A New Path on Latin Poverty?

By Marcela Sanchez
Saturday, February 18, 2006

The World Bank announced this week that Latin America needs to cut poverty to boost growth -- a conclusion that may be stating the obvious. But this is a big deal for the international lending institution.

Since its inception, the bank has talked about reducing poverty. But for more than 15 years it has focused on market reform policies, offering loans to countries that promised to lift trade barriers, deregulate and privatize industry, and adopt austerity plans to stop deficit spending and reduce inflation. These reforms, which became known as the Washington Consensus, were supposed to unleash the economic potential of developing countries and spur growth. Growth, in turn, was to create opportunity for the destitute and lift them out of poverty.

Many Latin American countries took the loans and adopted the reforms, but they did not have the intended consequences. Latin America's performance has been disappointing, particularly in comparison with the dynamic economic growth and poverty reduction in Asian countries. The region now has "the highest measures of inequality in the world," with one-quarter of the population living on less than $2 a day, according to the World Bank.

The authors of the World Bank report, "Poverty Reduction and Growth: Virtuous and Vicious Circle," recognize that a country can't necessarily grow its way out of poverty and that poverty can be a huge drag on economies and on growth. Poor regions lacking in infrastructure fail to attract investment. Poor families, faced with substandard schools and high costs, are less likely to invest in the education of their children. And, as has been particularly clear in recent years, countries unable to moderate income disparities face social tensions that jeopardize business. As the authors quantify it, when poverty levels increase by 10 percent, growth decreases by 1 percent and investment is reduced by up to 8 percent of a country's gross domestic product.

Two of their main conclusions are a breakthrough for the bank: that private-sector growth is not a panacea for the poor and that inequality must be targeted directly. A third conclusion is almost heretical for the bank: that the state needs to take on more responsibility rather than less. "Converting the state into an agent that promotes equality of opportunities and practices efficient redistribution is, perhaps, the most critical challenge Latin America faces in implementing better policies that simultaneously stimulate growth and reduce inequality and poverty," the report says.

By advocating state responsibility, particularly for redistribution of wealth, the World Bank seems to be bringing itself into greater alignment with other multilateral institutions and governments in the region. Jose Antonio Ocampo, U.N. undersecretary general for economic and social affairs, said in an interview after a U.N.-sponsored event on Latin America this month that "today the majority [of leaders in Latin America] recognize that the state has a function more important than ever in confronting the issue of inequality."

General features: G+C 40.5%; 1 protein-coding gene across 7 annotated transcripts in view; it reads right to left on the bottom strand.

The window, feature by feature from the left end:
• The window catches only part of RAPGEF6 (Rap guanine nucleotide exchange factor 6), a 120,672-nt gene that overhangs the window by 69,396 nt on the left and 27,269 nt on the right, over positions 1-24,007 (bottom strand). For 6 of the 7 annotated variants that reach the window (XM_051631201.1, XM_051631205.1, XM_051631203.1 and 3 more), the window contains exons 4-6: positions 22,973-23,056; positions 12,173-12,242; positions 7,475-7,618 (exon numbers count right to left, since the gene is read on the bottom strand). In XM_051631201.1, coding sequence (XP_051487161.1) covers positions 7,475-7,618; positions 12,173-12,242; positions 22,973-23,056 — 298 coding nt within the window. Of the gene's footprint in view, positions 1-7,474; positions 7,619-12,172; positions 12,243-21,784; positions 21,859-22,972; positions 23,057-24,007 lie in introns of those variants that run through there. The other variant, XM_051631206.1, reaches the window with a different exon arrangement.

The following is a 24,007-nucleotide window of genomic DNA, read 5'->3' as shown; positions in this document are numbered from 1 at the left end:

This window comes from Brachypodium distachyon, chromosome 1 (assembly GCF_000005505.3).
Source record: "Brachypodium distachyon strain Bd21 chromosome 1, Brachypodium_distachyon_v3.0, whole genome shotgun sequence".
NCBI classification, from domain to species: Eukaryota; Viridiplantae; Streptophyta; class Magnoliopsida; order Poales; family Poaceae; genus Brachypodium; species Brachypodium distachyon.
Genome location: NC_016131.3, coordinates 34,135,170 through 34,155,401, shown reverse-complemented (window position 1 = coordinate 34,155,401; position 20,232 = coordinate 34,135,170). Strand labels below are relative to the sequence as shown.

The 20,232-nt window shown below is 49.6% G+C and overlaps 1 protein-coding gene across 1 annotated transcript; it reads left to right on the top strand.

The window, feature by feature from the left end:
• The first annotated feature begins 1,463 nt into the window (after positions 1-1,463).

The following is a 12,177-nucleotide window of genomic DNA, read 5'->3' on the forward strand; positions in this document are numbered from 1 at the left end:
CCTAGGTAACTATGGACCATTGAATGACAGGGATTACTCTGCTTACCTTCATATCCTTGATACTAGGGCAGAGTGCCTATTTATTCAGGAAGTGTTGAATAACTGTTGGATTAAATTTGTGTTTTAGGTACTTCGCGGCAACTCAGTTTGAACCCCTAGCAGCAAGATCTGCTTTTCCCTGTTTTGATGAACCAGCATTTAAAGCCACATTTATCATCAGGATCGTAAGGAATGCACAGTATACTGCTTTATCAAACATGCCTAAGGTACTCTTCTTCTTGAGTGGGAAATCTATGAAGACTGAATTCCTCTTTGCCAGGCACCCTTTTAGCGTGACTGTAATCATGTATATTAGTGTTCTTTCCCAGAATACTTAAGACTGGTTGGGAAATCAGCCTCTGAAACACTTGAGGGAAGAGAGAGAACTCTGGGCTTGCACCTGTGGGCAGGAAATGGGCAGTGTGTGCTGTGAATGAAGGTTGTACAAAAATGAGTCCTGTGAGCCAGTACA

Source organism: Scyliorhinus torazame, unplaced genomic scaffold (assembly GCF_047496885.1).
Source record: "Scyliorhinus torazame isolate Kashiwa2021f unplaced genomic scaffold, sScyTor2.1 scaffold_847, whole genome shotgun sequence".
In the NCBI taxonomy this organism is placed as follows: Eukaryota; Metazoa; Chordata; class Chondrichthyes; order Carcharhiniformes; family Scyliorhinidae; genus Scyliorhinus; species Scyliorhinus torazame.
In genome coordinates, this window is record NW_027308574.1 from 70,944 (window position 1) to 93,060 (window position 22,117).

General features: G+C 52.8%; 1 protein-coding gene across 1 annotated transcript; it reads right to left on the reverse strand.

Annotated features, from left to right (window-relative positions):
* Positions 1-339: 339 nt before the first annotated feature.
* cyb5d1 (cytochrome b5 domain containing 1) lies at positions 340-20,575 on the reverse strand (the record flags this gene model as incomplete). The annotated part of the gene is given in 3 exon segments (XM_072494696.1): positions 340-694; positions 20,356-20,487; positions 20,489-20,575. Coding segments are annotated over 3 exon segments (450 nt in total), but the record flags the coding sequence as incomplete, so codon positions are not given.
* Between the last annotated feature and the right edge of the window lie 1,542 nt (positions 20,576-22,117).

The great surge to the left in recent Latin American elections can be seen in this light. Even in Chile, the big economic success in the region, center-left President-elect Michelle Bachelet stressed the need to put an end to the "trade-off" between growth and equality. (To be fair, her conservative rival did not disagree; in fact, he promised to make the reduction of economic inequality through government subsidies his top objective.) The authors of the World Bank report point out that there are specific "intervention" programs already in place in Brazil, Colombia and Mexico that manage to be "both pro-poor and pro-growth." These programs provide cash to very poor families on the condition that their children stay in school and that they take steps to improve their health. Rather than creating dependency or increasing birthrates, as some critics feared, the programs have "successfully increased human capital" in high-poverty regions.

Whether the World Bank will back up its new thinking with a change in process remains to be seen. After all, the report is not a repudiation of the Washington Consensus but simply an admission that it has been insufficient. In an analysis published last fall, the London-based World Development Movement found that of the 450 conditions the World Bank and the International Monetary Fund imposed on agreements with 50 countries, only 11 were not based on the orthodox Washington Consensus formula.

If the World Bank does adopt a new process, states will take on greater responsibility but they also will face many new conditions. The way those conditions are imposed will have to change to some degree if the World Bank is sincere in recognizing that it is shifting from an approach that helped weaken governments to one that requires them to get stronger.

If the World Bank were to make poverty reductions measures a condition for assistance, that would be a big change in the way it helps Latin America. It would be shifting from an approach that helped weaken governments to one that seeks to strengthen them.


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